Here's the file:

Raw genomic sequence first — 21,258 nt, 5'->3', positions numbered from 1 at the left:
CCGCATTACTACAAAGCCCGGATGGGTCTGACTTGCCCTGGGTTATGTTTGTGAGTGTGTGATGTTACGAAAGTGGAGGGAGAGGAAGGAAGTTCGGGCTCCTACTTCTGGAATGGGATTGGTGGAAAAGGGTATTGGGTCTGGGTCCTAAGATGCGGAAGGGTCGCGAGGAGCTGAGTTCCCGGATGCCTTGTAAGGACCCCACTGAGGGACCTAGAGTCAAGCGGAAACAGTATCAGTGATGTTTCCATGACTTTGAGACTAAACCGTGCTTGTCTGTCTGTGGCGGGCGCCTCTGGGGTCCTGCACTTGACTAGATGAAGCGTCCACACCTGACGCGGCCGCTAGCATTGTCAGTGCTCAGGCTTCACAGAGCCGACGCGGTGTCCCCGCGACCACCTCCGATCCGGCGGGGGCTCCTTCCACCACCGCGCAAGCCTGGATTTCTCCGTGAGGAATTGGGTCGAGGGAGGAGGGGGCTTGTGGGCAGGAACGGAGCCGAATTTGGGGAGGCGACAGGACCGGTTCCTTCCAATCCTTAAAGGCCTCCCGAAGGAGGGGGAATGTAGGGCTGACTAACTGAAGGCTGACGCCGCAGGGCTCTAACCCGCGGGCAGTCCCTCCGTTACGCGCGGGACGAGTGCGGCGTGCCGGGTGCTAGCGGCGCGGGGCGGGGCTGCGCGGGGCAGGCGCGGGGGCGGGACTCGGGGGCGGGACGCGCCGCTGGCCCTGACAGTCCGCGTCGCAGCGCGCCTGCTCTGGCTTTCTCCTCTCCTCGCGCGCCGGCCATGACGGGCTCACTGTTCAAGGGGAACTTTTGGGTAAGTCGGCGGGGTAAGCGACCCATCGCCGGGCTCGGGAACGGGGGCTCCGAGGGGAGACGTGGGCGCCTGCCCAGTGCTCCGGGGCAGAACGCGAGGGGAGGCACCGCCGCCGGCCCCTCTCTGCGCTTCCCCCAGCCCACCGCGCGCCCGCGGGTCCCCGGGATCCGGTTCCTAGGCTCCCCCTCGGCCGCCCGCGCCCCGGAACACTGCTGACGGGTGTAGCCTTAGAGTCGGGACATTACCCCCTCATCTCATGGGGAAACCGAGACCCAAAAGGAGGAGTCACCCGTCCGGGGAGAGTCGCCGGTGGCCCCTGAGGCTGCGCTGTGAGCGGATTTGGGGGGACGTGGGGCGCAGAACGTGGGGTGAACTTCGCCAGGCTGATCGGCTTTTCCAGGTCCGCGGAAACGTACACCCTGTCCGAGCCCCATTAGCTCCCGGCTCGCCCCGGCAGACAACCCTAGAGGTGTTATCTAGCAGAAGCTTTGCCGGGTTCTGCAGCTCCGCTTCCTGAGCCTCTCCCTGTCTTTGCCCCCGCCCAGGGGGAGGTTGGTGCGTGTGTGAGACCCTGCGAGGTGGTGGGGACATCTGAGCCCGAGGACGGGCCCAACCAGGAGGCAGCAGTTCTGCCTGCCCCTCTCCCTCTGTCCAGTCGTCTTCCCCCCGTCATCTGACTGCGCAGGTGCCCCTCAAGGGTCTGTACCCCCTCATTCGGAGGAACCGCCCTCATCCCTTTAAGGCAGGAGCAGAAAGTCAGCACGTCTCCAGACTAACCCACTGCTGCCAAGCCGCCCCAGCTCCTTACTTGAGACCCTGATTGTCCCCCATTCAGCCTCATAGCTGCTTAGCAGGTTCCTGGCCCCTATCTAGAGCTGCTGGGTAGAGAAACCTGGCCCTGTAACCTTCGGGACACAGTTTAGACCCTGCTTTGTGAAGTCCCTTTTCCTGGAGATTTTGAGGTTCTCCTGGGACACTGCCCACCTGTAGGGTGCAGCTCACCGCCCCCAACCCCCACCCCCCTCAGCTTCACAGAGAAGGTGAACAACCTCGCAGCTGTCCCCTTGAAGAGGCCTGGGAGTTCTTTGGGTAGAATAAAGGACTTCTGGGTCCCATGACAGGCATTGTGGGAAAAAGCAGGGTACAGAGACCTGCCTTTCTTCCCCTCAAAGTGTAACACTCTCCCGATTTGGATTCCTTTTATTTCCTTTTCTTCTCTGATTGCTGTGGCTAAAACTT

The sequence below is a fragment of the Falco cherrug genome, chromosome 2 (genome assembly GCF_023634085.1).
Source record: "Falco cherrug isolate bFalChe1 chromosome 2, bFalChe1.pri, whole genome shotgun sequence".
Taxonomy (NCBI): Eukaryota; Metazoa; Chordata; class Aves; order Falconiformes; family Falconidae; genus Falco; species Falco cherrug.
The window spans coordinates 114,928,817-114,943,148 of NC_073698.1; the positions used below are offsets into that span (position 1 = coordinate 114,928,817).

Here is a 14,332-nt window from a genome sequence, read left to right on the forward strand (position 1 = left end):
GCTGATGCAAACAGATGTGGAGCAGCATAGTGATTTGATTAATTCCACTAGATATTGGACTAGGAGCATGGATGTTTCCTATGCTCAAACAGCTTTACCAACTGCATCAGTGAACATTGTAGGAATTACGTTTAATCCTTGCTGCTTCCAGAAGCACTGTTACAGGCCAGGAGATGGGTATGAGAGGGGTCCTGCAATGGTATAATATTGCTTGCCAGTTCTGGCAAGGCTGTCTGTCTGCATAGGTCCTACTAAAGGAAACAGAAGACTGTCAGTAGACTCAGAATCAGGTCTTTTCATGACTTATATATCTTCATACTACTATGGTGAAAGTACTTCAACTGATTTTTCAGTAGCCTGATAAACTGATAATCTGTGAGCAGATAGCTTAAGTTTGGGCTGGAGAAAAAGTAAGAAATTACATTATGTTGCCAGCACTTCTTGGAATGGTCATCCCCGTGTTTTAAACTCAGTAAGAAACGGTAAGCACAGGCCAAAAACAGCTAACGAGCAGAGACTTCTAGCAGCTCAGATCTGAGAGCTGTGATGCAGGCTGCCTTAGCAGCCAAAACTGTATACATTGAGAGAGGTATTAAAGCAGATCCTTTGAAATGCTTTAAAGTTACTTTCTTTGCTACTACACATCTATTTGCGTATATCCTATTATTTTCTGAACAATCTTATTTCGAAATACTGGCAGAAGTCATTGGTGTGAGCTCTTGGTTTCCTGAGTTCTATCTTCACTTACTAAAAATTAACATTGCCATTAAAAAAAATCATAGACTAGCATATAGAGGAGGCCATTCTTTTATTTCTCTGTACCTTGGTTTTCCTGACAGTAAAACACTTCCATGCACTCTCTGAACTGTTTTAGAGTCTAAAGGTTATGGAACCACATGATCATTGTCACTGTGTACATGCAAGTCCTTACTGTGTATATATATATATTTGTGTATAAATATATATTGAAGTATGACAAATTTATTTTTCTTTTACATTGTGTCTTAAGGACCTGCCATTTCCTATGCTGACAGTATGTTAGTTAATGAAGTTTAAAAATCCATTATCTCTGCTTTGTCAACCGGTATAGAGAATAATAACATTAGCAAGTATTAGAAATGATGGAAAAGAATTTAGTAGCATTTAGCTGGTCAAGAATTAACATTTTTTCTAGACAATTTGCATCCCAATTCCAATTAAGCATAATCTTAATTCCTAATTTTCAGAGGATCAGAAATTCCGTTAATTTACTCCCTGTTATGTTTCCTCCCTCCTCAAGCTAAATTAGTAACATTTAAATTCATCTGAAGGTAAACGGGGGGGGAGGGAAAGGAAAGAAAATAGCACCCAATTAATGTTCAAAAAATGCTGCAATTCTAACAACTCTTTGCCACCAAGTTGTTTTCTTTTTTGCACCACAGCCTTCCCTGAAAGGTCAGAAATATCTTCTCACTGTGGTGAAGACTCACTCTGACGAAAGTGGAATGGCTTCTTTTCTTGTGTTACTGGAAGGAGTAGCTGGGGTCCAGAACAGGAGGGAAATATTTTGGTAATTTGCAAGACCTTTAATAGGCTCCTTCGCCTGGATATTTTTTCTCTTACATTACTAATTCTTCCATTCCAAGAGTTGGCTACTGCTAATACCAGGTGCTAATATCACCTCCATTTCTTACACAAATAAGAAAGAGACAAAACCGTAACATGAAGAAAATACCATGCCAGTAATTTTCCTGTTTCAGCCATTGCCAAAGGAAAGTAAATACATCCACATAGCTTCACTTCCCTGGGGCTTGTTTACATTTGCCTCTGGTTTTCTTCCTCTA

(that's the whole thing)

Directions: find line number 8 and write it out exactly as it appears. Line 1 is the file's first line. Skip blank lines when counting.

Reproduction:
GCTGATGCAAACAGATGTGGAGCAGCATAGTGATTTGATTAATTCCACTAGATATTGGACTAGGAGCATGGATGTTTCCTATGCTCAAACAGCTTTACCAACTGCATCAGTGAACATTGTAGGAATTACGTTTAATCCTTGCTGCTTCCAGAAGCACTGTTACAGGCCAGGAGATGGGTATGAGAGGGGTCCTGCAATGGTATAATATTGCTTGCCAGTTCTGGCAAGGCTGTCTGTCTGCATAGGTCCTACTAAAGGAAACAGAAGACTGTCAGTAGACTCAGAATCAGGTCTTTTCATGACTTATATATCTTCATACTACTATGGTGAAAGTACTTCAACTGATTTTTCAGTAGCCTGATAAACTGATAATCTGTGAGCAGATAGCTTAAGTTTGGGCTGGAGAAAAAGTAAGAAATTACATTATGTTGCCAGCACTTCTTGGAATGGTCATCCCCGTGTTTTAAACTCAGTAAGAAACGGTAAGCACAGGCCAAAAACAGCTAACGAGCAGAGACTTCTAGCAGCTCAGATCTGAGAGCTGTGATGCAGGCTGCCTTAGCAGCCAAAACTGTATACATTGAGAGAGGTATTAAAGCAGATCCTTTGAAATGCTTTAAAGTTACTTTCTTTGCTACTACACATCTATTTGCGTATATCCTATTATTTTCTGAACAATCTTATTTCGAAATACTGGCAGAAGTCATTGGTGTGAGCTCTTGGTTTCCTGAGTTCTATCTTCACTTACTAAAAATTAACATTGCCATTAAAAAAAATCATAGACTAGCATATAGAGGAGGCCATTCTTTTATTTCTCTGTACCTTGGTTTTCCTGACAGTAAAACACTTCCATGCACTCTCTGAACTGTTTTAGAGTCTAAAGGTTATGGAACCACATGATCATTGTCACTGTGTACATGCAAGTCCTTACTGTGTATATATATATATTTGTGTATAAATATATATTGAAGTATGACAAATTTATTTTTCTTTTACATTGTGTCTTAAGGACCTGCCATTTCCTATGCTGACAGTATGTTAGTTAATGAAGTTTAAAAATCCATTATCTCTGCTTTGTCAACCGGTATAGAGAATAATAACATTAGCAAGTATTAGAAATGATGGAAAAGAATTTAGTAGCATTTAGCTGGTCAAGAATTAACATTTTTTCTAGACAATTTGCATCCCAATTCCAATTAAGCATAATCTTAATTCCTAATTTTCAGAGGATCAGAAATTCCGTTAATTTACTCCCTGTTATGTTTCCTCCCTCCTCAAGCTAAATTAGTAACATTTAAATTCATCTGAAGGTAAACGGGGGGGGAGGGAAAGGAAAGAAAATAGCACCCAATTAATGTTCAAAAAATGCTGCAATTCTAACAACTCTTTGCCACCAAGTTGTTTTCTTTTTTGCACCACAGCCTTCCCTGAAAGGTCAGAAATATCTTCTCACTGTGGTGAAGACTCACTCTGACGAAAGTGGAATGGCTTCTTTTCTTGTGTTACTGGAAGGAGTAGCTGGGGTCCAGAACAGGAGGGAAATATTTTGGTAATTTGCAAGACCTTTAATAGGCTCCTTCGCCTGGATATTTTTTCTCTTACATTACTAATTCTTCCATTCCAAGAGTTGGCTACTGCTAATACCAGGTGCTAATATCACCTCCATTTCTTACACAAATAAGAAAGAGACAAAACCGTAACATGAAGAAAATACCATGCCAGTAATTTTCCTGTTTCAGCCATTGCCAAAGGAAAGTAAATACATCCACATAGCTTCACTTCCCTGGGGCTTGTTTACATTTGCCTCTGGTTTTCTTCCTCTA